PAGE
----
Emergency Care

Contact us during business hours

8am – 5 pm  Monday-Friday (closed for lunch from 12-1)
8am – 12 pm  Saturday
Closed Sun

Kensington Bird and Animal Hospital

977 Farmington Avenue

Kensington, CT 06037


*Reasons to think your exotic needs an emergency visit:

Birds:  Any weakness, staying on the bottom of the cage not perching, fluffed up while perched, sleeping a lot, not talking or singing (if normally does), loose droppings, not eating, blood in droppings, blood loss of any kind, prolonged straining to pass stool or egg.

Ferrets: diarrhea, vomiting, pawing at the mouth (may indicate nausea due to dangerously low blood sugar), frequent trips to the litter box with little or no urine production, pain in the abdomen, depression, lack of appetite, weakness (including hind limb weakness)

Rabbits, small mammals, marsupials: Diarrhea or decreased numbers of stools, lack of appetite, weak or depressed, painful when lifted or touched, head tilted to one side, rolling, flipping.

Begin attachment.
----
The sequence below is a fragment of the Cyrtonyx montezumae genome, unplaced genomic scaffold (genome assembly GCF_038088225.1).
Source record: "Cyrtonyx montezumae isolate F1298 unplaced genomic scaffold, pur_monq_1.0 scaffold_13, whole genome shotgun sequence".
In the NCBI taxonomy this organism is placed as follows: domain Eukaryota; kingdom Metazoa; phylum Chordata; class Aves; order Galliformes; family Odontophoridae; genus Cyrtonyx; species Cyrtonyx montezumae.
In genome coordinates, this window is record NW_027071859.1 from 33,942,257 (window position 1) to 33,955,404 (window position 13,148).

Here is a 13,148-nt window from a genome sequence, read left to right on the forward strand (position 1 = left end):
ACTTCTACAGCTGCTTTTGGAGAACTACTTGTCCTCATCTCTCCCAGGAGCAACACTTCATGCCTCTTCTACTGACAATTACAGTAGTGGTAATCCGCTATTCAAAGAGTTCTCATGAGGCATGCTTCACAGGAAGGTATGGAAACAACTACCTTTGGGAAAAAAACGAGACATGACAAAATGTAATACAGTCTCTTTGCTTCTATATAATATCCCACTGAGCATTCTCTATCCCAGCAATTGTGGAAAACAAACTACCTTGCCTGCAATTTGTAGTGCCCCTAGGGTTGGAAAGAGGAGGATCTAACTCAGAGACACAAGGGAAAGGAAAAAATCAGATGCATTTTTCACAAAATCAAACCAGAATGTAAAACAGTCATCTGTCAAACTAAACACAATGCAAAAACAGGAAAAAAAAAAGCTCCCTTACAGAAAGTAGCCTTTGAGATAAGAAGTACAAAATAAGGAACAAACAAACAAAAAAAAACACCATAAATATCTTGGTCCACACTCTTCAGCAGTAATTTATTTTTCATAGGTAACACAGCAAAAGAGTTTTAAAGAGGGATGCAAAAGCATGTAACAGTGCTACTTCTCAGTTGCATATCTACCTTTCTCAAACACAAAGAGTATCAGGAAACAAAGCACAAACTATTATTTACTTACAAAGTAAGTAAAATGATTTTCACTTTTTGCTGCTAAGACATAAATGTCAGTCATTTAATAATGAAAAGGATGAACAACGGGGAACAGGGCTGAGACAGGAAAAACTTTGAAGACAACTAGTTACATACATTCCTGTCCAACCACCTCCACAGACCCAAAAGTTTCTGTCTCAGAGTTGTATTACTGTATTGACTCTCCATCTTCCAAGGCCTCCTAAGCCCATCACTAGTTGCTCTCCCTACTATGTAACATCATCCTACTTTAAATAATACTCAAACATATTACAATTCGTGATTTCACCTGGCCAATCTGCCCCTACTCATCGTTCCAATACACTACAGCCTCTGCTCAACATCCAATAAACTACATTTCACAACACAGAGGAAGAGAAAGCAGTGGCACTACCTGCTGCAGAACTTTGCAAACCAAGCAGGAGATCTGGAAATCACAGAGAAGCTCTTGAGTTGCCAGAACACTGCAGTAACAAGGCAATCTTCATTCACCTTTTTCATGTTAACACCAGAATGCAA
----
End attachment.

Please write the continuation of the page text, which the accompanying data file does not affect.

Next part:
Reptiles/Amphibians: weak or unresponsive, open-mouthed breathing, tremoring or twitching, prolonged lack of appetite, frantic movements, bloody droppings, prolhttp://www.exoticpetvet.com/onged straining to pass stool or egg.

Fish: Rapid respirations, thick slime coating on body, red or white blotches on skin, listless, rubbing frantically against bottom of tank, loss of equilibrium.

Of course, if you are in doubt, give us a call and we will help you assess whether your companion is having an emergency situation

Remember to warm up your car adequately in the winter and bundle up your pet in an appropriate carrier and blankets.  In summer, be cautious not to over-heat your bird, ferret, rabbit, small mammal, or marsupial in a hot car.

*Source: Chicago Exotics Animal Hospital